This is just scenery, taken from Vagrant Story, a game that looks immensely pretty when properly pixelated.

The first image is ePSXe with scaled up resolution and textures. Notice that the polygons are much better defined. But there’s a complete lack of dithering, so the surfaces are very smooth and plain, giving a washed out, bland look.

The one below is again ePSXe, but with “software” mode plugin. Both pixels and dithering are back, but it doesn’t look so great. Yet I prefer this to the smoothness of the first image.

Now we change emulator. This is the one I always used, a Japanese, fairly obscure, emulator named “Xebra” with no configurable plugins and no possibility to “scale up” resolution and textures. This is just emulating with the maximum possible accuracy the original harware. So the following image is the vanilla Xebra. Also notice that Xebra produces slightly more vibrant colors compared to ePSXe. Even if there are big pixels the image blends well and offers a natural effect. The dithering makes surfaces richer, with more depth.

Now I noticed that if you disable OpenGL the image becomes sharper, and it looks way better. Only that it gives some graphic problem and it’s a lot slower in that mode. But then I realized that SweetFX shaders could work on top of the emulator, and so I could sharpen the image to get on OpenGL the same results. The following image is the result of me playing with these shaders. I actually like a lot the result, I toyed with various intensity values, and the image is sharp. The negative side is that, if you look at the bottom of the image, the effect enhances all these tiny squares that are so sharp they actually cover the actual detail by standing out too much.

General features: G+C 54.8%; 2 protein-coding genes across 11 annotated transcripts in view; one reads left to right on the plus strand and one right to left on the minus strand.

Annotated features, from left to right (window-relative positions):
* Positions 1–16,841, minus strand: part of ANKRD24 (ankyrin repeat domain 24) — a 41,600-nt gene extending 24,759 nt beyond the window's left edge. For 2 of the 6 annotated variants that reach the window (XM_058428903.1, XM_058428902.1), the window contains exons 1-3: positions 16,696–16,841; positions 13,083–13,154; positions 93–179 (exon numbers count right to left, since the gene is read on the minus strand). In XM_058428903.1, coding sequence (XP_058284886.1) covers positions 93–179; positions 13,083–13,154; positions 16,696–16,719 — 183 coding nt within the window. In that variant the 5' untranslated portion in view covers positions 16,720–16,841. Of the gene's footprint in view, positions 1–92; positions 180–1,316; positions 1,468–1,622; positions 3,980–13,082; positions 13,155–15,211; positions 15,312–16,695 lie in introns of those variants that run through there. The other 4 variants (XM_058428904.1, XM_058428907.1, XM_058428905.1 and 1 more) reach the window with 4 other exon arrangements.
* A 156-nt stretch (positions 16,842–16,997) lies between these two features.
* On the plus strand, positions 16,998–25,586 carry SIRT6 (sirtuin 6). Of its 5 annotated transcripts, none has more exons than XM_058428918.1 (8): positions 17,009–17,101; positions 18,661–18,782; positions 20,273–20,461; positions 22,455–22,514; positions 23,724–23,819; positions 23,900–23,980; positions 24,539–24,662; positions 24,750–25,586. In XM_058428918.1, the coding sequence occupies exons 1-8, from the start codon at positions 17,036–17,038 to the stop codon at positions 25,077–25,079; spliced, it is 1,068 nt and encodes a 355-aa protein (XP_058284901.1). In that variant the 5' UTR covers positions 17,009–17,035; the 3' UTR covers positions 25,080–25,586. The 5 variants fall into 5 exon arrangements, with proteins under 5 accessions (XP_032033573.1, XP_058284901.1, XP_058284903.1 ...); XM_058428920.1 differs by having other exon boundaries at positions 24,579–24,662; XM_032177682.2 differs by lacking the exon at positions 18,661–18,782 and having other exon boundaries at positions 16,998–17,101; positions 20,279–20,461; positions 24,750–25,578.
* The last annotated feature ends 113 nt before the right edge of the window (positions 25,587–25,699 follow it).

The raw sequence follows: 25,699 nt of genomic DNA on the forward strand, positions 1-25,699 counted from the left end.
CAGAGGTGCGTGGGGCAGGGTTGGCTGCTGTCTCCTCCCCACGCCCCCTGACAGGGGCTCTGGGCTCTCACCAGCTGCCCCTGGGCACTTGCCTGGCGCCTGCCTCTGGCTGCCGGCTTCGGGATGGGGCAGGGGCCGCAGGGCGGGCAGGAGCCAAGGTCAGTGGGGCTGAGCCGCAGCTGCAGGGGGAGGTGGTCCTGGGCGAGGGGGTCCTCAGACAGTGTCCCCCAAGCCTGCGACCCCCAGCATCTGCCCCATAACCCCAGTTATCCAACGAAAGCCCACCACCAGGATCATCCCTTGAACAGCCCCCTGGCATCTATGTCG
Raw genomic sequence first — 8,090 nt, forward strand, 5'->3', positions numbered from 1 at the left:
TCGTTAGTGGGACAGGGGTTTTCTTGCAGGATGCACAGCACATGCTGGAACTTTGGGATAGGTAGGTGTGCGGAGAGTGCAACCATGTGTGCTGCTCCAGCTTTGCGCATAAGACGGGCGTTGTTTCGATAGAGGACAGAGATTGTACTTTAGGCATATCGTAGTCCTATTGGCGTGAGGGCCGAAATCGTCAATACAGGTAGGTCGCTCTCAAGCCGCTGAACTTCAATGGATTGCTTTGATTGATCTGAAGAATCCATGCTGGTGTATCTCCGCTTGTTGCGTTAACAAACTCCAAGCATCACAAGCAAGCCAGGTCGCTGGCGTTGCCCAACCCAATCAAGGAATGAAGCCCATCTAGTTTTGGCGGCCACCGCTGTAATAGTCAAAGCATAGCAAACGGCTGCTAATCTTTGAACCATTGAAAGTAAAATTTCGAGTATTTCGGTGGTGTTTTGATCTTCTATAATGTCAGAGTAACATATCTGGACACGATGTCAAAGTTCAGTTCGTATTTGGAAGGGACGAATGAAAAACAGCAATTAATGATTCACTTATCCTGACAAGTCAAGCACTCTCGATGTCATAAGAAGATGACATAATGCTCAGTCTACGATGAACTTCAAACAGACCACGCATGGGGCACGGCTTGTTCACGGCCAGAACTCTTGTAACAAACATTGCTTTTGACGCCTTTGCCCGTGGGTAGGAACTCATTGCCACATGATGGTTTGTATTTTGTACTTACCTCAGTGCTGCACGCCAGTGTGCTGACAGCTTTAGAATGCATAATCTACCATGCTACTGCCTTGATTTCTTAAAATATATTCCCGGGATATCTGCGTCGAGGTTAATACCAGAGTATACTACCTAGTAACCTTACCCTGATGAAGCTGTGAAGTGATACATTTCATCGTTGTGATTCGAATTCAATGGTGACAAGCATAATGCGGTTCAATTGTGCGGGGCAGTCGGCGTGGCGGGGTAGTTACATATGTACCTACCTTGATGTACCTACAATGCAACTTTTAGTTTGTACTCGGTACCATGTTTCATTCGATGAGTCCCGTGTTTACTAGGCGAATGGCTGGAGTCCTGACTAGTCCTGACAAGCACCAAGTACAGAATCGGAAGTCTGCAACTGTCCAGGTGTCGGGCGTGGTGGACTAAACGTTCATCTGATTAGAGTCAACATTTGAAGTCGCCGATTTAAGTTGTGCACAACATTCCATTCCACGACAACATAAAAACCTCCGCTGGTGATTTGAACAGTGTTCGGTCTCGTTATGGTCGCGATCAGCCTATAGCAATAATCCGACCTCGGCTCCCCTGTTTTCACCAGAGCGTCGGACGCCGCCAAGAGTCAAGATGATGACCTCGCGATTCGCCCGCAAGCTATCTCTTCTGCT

The last image is again Xebra, with default setting and just a sharpen shader pushed to its maximum value. I think this produces the best effect. The beautiful dithering is there and the tiny squares at the bottom blend much better with the background.

Now another (open in new window for full size). The first is ePSXe in software. It is pretty bad. Then there’s ePSXe at higher resolution. The textures are smoother, but, if you notice, the better resolution also ends up exposing the problems of the source. The face looks a bit unnatural with its pointy nose and chin. The lines are too sharp. That’s a common side effect when you scale up games that weren’t made for that sort of detail. And due to lack of dithering the shoulder only shows diagonal bands of colors that look quite bad. The next quadrant is Xebra with my sharpen shader, to compare with the last quadrant that is vanilla Xebra. In this case the last one produces the best results, the image is softer and more natural. Suggesting that maybe a compromise between the last two is ideal.

But again, the important point I’m trying to prove is that the smooth, high-resolution option most people use is far from being the best. Pixels are beautiful.

Posted in: Uncategorized |